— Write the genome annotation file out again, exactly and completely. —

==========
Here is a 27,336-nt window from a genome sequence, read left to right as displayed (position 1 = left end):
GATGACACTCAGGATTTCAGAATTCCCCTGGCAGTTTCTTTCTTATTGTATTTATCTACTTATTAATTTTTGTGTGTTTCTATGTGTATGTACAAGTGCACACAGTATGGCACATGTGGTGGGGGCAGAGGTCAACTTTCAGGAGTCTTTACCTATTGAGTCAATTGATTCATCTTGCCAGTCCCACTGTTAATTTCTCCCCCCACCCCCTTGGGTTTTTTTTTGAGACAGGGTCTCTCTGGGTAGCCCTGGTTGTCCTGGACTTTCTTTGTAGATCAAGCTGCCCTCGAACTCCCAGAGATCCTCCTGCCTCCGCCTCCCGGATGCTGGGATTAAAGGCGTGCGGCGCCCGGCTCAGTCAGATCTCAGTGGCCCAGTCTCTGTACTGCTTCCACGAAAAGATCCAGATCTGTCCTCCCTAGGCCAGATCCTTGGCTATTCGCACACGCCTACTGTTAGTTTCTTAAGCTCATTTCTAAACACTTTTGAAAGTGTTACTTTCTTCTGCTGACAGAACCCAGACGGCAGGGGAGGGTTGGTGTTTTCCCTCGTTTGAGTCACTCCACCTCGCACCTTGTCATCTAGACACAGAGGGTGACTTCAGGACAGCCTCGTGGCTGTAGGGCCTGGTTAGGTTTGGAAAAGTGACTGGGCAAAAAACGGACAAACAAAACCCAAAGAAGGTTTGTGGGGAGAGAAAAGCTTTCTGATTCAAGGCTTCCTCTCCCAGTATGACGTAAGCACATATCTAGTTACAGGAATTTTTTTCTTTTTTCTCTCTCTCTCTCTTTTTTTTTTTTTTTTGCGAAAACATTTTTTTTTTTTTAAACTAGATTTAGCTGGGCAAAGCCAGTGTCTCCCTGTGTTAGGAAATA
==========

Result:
Here is a 27,336-nt window from a genome sequence, read left to right as displayed (position 1 = left end):
GATGACACTCAGGATTTCAGAATTCCCCTGGCAGTTTCTTTCTTATTGTATTTATCTACTTATTAATTTTTGTGTGTTTCTATGTGTATGTACAAGTGCACACAGTATGGCACATGTGGTGGGGGCAGAGGTCAACTTTCAGGAGTCTTTACCTATTGAGTCAATTGATTCATCTTGCCAGTCCCACTGTTAATTTCTCCCCCCACCCCCTTGGGTTTTTTTTTGAGACAGGGTCTCTCTGGGTAGCCCTGGTTGTCCTGGACTTTCTTTGTAGATCAAGCTGCCCTCGAACTCCCAGAGATCCTCCTGCCTCCGCCTCCCGGATGCTGGGATTAAAGGCGTGCGGCGCCCGGCTCAGTCAGATCTCAGTGGCCCAGTCTCTGTACTGCTTCCACGAAAAGATCCAGATCTGTCCTCCCTAGGCCAGATCCTTGGCTATTCGCACACGCCTACTGTTAGTTTCTTAAGCTCATTTCTAAACACTTTTGAAAGTGTTACTTTCTTCTGCTGACAGAACCCAGACGGCAGGGGAGGGTTGGTGTTTTCCCTCGTTTGAGTCACTCCACCTCGCACCTTGTCATCTAGACACAGAGGGTGACTTCAGGACAGCCTCGTGGCTGTAGGGCCTGGTTAGGTTTGGAAAAGTGACTGGGCAAAAAACGGACAAACAAAACCCAAAGAAGGTTTGTGGGGAGAGAAAAGCTTTCTGATTCAAGGCTTCCTCTCCCAGTATGACGTAAGCACATATCTAGTTACAGGAATTTTTTTCTTTTTTCTCTCTCTCTCTCTTTTTTTTTTTTTTTTGCGAAAACATTTTTTTTTTTTTAAACTAGATTTAGCTGGGCAAAGCCAGTGTCTCCCTGTGTTAGGAAATA